by | Sep 22, 2021 | Devotional, Greek | 1 comment

Prepositions are words that tell us how one thing in space relates to another. They can be used to explain spatial relations in the physical realm as demonstrated in these three examples:

  • The mime is in Sweden.
  • The book is on the Volkswagen.
  • The pig is under the blanket.

Prepositions can also explain spatial relations in the abstract realm as seen in these examples:

  • The mime shouted in anger.
  • Günter has a book on taxidermy.
  • The pig ate under stressful conditions.

In Eph. 6:24, Paul uses the Greek preposition ἐν, often translated as in, to explain an abstract spatial relation. He concludes his letter with the words: “Grace be with all who love our Lord Jesus Christ with love incorruptible” (Eph. 6:24). Here, the ESV translators rendered this preposition as with to indicate that Paul is describing the manner in which Christians should love the Lord. Our love for Jesus ought to be incorruptible, or undying (155).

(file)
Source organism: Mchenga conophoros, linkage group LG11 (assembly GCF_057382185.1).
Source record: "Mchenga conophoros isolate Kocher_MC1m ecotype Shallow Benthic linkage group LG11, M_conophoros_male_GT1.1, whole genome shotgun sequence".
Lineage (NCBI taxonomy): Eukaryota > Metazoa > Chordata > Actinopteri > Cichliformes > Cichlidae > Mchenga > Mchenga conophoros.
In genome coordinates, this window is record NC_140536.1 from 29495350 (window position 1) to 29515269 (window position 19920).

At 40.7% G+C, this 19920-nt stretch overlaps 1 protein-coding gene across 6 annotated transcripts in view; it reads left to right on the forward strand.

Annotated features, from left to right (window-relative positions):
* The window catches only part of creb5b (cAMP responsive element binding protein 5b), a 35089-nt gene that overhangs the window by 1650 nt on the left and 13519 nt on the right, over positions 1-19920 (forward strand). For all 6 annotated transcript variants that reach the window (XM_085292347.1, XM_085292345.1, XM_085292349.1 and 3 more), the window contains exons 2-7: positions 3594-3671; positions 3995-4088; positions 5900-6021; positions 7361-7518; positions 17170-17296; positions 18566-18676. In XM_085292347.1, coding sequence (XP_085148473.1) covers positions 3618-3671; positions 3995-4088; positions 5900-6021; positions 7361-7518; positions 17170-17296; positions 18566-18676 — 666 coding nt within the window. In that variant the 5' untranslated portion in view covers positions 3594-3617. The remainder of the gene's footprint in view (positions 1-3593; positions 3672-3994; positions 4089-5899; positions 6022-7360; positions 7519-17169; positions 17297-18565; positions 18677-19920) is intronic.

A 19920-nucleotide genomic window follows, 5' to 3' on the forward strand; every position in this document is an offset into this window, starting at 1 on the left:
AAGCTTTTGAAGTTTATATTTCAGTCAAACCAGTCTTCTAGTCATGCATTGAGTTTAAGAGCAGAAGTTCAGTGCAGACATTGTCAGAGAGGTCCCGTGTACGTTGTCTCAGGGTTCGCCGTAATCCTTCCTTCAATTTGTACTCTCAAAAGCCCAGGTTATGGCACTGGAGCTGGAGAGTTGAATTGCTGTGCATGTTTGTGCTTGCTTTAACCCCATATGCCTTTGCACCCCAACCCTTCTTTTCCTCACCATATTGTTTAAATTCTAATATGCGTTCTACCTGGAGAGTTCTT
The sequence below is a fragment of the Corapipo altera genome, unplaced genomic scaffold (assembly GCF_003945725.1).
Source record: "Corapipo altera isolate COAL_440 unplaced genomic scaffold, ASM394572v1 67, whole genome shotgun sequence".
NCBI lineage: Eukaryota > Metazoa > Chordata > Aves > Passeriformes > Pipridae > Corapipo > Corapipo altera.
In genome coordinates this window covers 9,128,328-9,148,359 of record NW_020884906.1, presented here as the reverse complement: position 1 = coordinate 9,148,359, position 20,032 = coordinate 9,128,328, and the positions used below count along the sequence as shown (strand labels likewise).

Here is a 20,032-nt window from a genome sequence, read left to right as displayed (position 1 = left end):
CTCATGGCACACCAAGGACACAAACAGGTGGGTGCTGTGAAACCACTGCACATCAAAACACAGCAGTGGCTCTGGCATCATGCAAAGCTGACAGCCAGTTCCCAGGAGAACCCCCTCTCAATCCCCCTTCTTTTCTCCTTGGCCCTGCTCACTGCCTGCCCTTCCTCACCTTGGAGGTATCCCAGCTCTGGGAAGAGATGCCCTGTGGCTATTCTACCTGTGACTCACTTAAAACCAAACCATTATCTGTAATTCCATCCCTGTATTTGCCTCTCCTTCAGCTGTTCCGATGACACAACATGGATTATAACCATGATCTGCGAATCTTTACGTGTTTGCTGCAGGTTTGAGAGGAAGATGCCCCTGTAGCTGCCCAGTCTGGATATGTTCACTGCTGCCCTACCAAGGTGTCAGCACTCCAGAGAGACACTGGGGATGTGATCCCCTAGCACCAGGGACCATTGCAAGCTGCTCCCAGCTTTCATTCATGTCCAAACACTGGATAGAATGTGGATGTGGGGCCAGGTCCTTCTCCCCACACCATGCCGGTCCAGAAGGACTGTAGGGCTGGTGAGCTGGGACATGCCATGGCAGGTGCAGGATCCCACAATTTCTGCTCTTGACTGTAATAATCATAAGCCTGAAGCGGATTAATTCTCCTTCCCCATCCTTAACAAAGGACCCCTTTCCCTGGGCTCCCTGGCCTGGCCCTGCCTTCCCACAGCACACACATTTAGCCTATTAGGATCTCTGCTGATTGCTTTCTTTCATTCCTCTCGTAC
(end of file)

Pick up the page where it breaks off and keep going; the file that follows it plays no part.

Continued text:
Prepositions are powerful little words. This one contributes to communicating that believers ought to treasure Christ with a lasting love. Treasure Christ because you love Him for the sake of His perfect person and work.



Note: Mike and Rachel Aubrey have written the best treatment of Greek prepositions in the New Testament I’ve come across. Unfortunately, so far as I’m aware, their book Greek Prepositions in the New Testament: A Cognitive-Functional Approach is unavailable in print or as a standalone product. Hopefully Lexham Press will eventually offer it outside of a collection. In the meantime, if you can find some way to access it, you will surely be glad you did!


This is an edited version of a post I originally wrote for Positive Action Bible Curriculum. You can view that post here.


Brent Niedergall

Pastor, Grammarian, Runner

Brent Niedergall, MDiv, is Chief Editor at Positive Action for Christ in Whitakers, North Carolina. He’s gone to war in Afghanistan, felled towering trees, and parsed Greek verbs.

1 Comment

  1. Stephen Brown

    I really like Murray Harris’ book “Prepositions and Theology”

Brent Niedergall